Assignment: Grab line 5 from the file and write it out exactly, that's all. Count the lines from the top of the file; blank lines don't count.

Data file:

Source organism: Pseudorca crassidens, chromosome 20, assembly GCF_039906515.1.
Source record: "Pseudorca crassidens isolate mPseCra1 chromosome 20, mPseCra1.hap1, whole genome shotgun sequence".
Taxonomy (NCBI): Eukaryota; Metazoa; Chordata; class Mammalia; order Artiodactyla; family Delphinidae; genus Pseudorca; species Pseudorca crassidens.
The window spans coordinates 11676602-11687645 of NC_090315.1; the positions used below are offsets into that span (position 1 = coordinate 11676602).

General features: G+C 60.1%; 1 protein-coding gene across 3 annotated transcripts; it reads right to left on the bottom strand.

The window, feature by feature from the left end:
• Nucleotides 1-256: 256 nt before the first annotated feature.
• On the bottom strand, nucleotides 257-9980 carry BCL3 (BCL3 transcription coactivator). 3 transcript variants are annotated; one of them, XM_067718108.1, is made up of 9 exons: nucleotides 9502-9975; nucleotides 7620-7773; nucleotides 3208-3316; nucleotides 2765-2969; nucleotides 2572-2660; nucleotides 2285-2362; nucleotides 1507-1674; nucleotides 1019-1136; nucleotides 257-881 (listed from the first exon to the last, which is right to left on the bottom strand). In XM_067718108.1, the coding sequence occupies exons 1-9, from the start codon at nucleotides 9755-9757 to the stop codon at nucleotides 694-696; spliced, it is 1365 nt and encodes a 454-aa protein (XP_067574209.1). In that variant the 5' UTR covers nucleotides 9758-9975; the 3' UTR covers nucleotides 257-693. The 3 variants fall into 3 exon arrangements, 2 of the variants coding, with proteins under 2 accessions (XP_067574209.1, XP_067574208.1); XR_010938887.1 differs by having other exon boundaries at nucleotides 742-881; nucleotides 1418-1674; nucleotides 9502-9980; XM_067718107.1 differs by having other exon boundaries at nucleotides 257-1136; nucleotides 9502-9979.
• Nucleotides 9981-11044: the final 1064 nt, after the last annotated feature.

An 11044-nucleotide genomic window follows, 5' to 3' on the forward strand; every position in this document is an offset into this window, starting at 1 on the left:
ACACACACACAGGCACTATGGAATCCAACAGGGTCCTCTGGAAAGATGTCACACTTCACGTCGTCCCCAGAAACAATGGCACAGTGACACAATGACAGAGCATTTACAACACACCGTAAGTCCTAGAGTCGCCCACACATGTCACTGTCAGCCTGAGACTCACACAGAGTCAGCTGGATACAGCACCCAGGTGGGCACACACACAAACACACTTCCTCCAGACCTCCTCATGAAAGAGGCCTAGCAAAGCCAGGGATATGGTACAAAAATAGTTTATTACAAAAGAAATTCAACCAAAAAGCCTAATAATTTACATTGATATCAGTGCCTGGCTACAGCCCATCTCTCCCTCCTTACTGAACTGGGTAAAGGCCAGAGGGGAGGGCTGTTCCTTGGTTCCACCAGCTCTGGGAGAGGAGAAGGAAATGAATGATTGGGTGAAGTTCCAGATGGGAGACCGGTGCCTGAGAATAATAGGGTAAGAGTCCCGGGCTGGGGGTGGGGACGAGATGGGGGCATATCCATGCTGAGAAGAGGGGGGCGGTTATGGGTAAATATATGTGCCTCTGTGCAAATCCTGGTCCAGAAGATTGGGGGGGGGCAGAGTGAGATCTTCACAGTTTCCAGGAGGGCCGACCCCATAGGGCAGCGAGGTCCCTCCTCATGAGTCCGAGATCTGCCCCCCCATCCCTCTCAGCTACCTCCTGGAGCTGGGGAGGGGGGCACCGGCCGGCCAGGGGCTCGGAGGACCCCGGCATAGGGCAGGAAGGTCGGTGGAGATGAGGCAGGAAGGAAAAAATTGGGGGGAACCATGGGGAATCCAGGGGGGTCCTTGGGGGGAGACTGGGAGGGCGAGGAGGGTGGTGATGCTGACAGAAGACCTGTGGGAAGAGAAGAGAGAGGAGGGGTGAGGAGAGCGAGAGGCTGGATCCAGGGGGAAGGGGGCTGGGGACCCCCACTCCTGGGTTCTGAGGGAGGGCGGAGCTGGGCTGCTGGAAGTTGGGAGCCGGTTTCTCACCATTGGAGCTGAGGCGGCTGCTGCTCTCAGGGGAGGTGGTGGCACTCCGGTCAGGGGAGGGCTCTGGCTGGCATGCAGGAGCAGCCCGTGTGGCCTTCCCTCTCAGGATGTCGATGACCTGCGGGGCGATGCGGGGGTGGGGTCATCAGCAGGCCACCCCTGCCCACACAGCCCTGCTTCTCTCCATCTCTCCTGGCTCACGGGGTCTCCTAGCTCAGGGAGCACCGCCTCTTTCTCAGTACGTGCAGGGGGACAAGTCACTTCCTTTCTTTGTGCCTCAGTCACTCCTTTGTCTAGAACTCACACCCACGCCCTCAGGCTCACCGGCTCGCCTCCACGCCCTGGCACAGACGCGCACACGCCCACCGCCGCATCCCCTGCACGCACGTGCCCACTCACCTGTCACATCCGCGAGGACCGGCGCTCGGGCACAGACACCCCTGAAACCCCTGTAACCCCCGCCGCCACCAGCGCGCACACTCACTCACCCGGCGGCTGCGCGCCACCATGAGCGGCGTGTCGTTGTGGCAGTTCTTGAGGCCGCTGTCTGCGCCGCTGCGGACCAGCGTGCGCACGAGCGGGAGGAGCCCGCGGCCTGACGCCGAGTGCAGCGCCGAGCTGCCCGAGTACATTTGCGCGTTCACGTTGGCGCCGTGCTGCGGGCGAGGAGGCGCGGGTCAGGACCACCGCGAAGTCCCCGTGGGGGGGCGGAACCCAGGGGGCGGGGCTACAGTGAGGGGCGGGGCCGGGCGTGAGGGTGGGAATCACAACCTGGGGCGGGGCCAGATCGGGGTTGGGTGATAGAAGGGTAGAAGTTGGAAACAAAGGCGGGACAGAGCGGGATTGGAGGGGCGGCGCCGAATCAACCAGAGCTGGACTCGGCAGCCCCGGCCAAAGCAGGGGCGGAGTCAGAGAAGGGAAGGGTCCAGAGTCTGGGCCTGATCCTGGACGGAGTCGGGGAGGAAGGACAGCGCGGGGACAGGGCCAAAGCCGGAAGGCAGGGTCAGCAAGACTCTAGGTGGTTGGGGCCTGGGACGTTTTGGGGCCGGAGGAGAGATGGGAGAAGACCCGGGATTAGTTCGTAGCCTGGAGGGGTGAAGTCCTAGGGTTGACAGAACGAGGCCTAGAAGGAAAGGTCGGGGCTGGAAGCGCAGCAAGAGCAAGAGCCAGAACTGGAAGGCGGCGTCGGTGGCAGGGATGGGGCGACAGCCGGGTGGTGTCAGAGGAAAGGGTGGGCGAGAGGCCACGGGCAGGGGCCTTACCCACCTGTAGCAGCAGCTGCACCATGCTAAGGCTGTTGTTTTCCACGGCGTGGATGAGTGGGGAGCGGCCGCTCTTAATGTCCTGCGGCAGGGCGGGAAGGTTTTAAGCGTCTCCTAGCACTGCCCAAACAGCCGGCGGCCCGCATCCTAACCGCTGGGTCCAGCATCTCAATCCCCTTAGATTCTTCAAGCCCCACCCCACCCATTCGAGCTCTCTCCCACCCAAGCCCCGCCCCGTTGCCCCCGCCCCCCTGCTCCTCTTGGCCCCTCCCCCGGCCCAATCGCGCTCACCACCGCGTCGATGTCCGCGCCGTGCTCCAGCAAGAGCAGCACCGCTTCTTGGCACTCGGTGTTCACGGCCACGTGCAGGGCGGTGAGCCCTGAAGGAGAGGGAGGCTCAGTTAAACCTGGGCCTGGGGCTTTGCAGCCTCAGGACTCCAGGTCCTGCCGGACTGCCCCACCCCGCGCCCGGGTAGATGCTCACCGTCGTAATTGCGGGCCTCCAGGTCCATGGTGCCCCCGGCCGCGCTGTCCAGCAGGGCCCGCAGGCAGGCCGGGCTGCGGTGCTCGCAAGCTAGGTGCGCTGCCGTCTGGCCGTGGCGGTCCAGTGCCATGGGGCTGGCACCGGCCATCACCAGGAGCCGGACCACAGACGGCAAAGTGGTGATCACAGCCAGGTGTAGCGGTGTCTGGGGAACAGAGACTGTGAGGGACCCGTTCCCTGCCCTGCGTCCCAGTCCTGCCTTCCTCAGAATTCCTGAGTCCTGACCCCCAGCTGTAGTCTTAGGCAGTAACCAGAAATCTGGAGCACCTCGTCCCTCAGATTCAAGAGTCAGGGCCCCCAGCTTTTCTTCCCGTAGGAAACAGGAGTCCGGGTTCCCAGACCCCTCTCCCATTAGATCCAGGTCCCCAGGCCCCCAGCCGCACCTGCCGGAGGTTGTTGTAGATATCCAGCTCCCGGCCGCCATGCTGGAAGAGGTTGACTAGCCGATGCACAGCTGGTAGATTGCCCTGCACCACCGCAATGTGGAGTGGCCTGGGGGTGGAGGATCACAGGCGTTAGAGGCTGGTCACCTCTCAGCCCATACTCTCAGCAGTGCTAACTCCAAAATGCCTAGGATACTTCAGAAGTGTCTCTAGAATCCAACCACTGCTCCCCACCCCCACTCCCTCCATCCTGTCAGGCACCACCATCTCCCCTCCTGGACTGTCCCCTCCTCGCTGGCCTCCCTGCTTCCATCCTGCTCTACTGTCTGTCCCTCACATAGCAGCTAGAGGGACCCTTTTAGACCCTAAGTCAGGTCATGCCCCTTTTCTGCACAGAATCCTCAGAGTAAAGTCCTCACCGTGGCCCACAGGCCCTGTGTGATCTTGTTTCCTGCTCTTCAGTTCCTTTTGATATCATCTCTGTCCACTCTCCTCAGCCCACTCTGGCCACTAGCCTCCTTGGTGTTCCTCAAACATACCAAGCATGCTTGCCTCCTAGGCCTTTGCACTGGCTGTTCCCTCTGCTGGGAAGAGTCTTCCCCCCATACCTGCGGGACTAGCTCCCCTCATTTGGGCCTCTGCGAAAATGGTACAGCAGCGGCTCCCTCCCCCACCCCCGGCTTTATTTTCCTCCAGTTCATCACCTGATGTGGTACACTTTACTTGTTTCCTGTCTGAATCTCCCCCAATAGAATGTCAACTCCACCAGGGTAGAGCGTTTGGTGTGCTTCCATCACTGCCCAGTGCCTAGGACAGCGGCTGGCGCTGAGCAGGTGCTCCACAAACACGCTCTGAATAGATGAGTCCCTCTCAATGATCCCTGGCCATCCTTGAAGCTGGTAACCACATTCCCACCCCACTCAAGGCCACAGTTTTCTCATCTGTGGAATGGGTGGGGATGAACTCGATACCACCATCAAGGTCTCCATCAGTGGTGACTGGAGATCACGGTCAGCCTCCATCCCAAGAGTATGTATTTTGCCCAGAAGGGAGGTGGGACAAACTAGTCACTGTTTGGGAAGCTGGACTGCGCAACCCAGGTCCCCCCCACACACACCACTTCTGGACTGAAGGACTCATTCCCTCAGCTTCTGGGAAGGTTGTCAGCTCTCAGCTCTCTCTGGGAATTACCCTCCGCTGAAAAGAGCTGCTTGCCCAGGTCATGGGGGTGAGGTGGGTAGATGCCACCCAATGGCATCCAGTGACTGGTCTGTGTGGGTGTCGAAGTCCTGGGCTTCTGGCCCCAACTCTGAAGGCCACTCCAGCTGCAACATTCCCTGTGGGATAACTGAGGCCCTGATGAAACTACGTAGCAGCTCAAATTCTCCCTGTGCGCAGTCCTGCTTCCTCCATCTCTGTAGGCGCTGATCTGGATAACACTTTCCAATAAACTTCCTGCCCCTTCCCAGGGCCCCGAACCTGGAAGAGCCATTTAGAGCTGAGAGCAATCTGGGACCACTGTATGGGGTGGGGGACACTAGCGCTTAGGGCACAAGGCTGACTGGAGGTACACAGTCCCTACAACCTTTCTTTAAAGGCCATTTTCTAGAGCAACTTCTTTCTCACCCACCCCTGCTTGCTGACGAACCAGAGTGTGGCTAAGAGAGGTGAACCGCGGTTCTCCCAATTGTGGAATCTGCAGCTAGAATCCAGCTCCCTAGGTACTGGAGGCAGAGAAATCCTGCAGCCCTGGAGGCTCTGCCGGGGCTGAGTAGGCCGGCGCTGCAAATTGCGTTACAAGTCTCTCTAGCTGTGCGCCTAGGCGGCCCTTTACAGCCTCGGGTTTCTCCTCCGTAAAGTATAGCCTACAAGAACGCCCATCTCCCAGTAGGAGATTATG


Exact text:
General features: G+C 60.1%; 1 protein-coding gene across 3 annotated transcripts; it reads right to left on the bottom strand.